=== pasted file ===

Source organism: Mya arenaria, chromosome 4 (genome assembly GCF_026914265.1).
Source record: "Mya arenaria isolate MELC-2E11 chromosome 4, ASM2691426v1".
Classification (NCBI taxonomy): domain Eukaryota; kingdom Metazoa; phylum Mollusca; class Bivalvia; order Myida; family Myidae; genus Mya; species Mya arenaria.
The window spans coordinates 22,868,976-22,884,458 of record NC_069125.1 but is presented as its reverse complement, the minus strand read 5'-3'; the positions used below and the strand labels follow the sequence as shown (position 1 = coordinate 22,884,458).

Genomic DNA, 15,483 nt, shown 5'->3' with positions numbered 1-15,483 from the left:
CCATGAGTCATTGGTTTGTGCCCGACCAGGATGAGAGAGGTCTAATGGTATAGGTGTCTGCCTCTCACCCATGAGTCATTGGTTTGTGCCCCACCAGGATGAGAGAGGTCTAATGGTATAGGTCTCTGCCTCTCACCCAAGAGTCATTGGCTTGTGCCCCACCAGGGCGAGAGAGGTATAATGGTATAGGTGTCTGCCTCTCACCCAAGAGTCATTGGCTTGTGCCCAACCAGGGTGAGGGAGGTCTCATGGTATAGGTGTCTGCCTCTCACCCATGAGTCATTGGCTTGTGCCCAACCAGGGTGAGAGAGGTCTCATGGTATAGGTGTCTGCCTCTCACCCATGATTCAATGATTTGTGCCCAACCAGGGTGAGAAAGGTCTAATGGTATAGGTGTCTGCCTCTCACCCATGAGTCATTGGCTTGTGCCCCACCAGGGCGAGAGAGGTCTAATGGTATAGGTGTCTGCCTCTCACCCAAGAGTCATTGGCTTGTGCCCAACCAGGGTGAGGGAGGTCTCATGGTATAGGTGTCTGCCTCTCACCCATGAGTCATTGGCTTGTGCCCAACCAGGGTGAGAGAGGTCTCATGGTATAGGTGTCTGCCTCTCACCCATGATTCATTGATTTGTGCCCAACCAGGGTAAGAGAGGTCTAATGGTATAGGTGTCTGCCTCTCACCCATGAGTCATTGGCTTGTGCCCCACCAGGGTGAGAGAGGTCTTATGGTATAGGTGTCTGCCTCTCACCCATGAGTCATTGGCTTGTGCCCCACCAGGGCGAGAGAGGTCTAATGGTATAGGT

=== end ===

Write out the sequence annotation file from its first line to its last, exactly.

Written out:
Source organism: Mya arenaria, chromosome 4 (genome assembly GCF_026914265.1).
Source record: "Mya arenaria isolate MELC-2E11 chromosome 4, ASM2691426v1".
Classification (NCBI taxonomy): domain Eukaryota; kingdom Metazoa; phylum Mollusca; class Bivalvia; order Myida; family Myidae; genus Mya; species Mya arenaria.
The window spans coordinates 22,868,976-22,884,458 of record NC_069125.1 but is presented as its reverse complement, the minus strand read 5'-3'; the positions used below and the strand labels follow the sequence as shown (position 1 = coordinate 22,884,458).

Genomic DNA, 15,483 nt, shown 5'->3' with positions numbered 1-15,483 from the left:
CCATGAGTCATTGGTTTGTGCCCGACCAGGATGAGAGAGGTCTAATGGTATAGGTGTCTGCCTCTCACCCATGAGTCATTGGTTTGTGCCCCACCAGGATGAGAGAGGTCTAATGGTATAGGTCTCTGCCTCTCACCCAAGAGTCATTGGCTTGTGCCCCACCAGGGCGAGAGAGGTATAATGGTATAGGTGTCTGCCTCTCACCCAAGAGTCATTGGCTTGTGCCCAACCAGGGTGAGGGAGGTCTCATGGTATAGGTGTCTGCCTCTCACCCATGAGTCATTGGCTTGTGCCCAACCAGGGTGAGAGAGGTCTCATGGTATAGGTGTCTGCCTCTCACCCATGATTCAATGATTTGTGCCCAACCAGGGTGAGAAAGGTCTAATGGTATAGGTGTCTGCCTCTCACCCATGAGTCATTGGCTTGTGCCCCACCAGGGCGAGAGAGGTCTAATGGTATAGGTGTCTGCCTCTCACCCAAGAGTCATTGGCTTGTGCCCAACCAGGGTGAGGGAGGTCTCATGGTATAGGTGTCTGCCTCTCACCCATGAGTCATTGGCTTGTGCCCAACCAGGGTGAGAGAGGTCTCATGGTATAGGTGTCTGCCTCTCACCCATGATTCATTGATTTGTGCCCAACCAGGGTAAGAGAGGTCTAATGGTATAGGTGTCTGCCTCTCACCCATGAGTCATTGGCTTGTGCCCCACCAGGGTGAGAGAGGTCTTATGGTATAGGTGTCTGCCTCTCACCCATGAGTCATTGGCTTGTGCCCCACCAGGGCGAGAGAGGTCTAATGGTATAGGT